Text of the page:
Pakistan has agreed to limited Sharia law in its Malakand region as part of a wider truce with the Taliban.
The government agreed to implement Islamic law and suspend a military offensive across a large swath of northwest Pakistan on Monday in concessions aimed at pacifying a spreading Taliban insurgency there.
The announcement came after talks with Islamist groups, including one closely linked to the Taliban.
The move will likely concern the United States, which has warned Pakistan that such peace agreements allow al-Qaida and Taliban militants operating near the Afghan border time to rearm and regroup.
Amir Haider Khan Hoti, the chief minister for the North West Frontier Province, said authorities would impose Islamic law in Malakand region, which includes the Swat Valley. Swat is a one-time tourist haven in the northwest where extremists have gained sway through brutal tactics including beheading residents, burning girls schools and attacking security forces. He said the laws would only be implemented when the valley was peaceful.
The Swat Taliban said Sunday they would observe a 10-day cease-fire in support of the peace process. They welcomed Monday’s announcement, which did not mention any need for the militants to give up arms. “Our whole struggle is for the enforcement of Shariah (Islamic) law,” Swat Taliban spokesman Muslim Khan said. “If this really brings us the implementation of Shariah, we will fully cooperate with it.”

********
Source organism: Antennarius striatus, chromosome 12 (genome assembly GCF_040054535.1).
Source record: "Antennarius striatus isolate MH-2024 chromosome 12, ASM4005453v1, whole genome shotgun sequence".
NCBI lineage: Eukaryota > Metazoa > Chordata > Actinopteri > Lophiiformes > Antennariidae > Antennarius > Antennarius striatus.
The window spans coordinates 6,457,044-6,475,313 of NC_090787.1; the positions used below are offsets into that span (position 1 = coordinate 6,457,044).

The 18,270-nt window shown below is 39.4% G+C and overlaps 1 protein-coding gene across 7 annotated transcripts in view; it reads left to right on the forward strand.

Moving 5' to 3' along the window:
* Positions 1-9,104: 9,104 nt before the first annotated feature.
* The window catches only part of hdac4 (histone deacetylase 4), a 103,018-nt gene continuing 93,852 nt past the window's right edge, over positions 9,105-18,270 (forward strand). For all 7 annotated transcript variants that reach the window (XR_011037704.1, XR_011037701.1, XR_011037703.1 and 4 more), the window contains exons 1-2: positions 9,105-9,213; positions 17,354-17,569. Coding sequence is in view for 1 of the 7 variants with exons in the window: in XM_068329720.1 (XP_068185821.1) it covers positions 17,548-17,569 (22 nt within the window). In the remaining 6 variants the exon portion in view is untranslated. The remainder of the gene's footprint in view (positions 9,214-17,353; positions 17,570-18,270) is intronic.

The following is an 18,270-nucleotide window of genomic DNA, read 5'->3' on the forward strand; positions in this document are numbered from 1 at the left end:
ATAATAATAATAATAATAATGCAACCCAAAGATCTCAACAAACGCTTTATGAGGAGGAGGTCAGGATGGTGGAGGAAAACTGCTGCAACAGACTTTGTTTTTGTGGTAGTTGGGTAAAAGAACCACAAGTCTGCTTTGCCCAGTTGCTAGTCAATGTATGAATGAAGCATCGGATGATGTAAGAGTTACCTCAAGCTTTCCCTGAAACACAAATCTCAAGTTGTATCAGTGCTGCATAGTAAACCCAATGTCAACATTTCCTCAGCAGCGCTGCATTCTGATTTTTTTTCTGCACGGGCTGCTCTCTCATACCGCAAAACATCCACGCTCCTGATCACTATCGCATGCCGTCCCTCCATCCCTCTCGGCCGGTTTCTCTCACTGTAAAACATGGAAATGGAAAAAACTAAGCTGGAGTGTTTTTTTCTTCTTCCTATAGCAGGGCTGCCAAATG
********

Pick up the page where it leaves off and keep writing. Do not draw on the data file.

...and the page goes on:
Hoti gave few details, but said the main changes were included in existing laws stipulating Islamic justice that have never been enforced. They allow for Muslim clerics to advise judges when hearing cases, but do not ban female education or mention other strict interpretations of Shariah espoused by the Taliban in Pakistan and Afghanistan. “This was the people’s demand … for speedy justice.” he said. “There was a (legal) vacuum and we will be filling that vacuum in the near future,” he told a news conference. Hoti also said that troops in Swat, which had been conducting an offensive there against the militants, would now go on “reactive mode” and retaliate only if attacked.
While this is shocking on a headline level, it strikes me as a concession to reality. Pakistan’s government doesn’t control most of the territory labeled “Pakistan” on the map. This may just amount to picking their fights carefully as they try to extend control to regions most crucial to its security and relations with India and the United States.
James Joyner is managing editor of the Atlantic Council.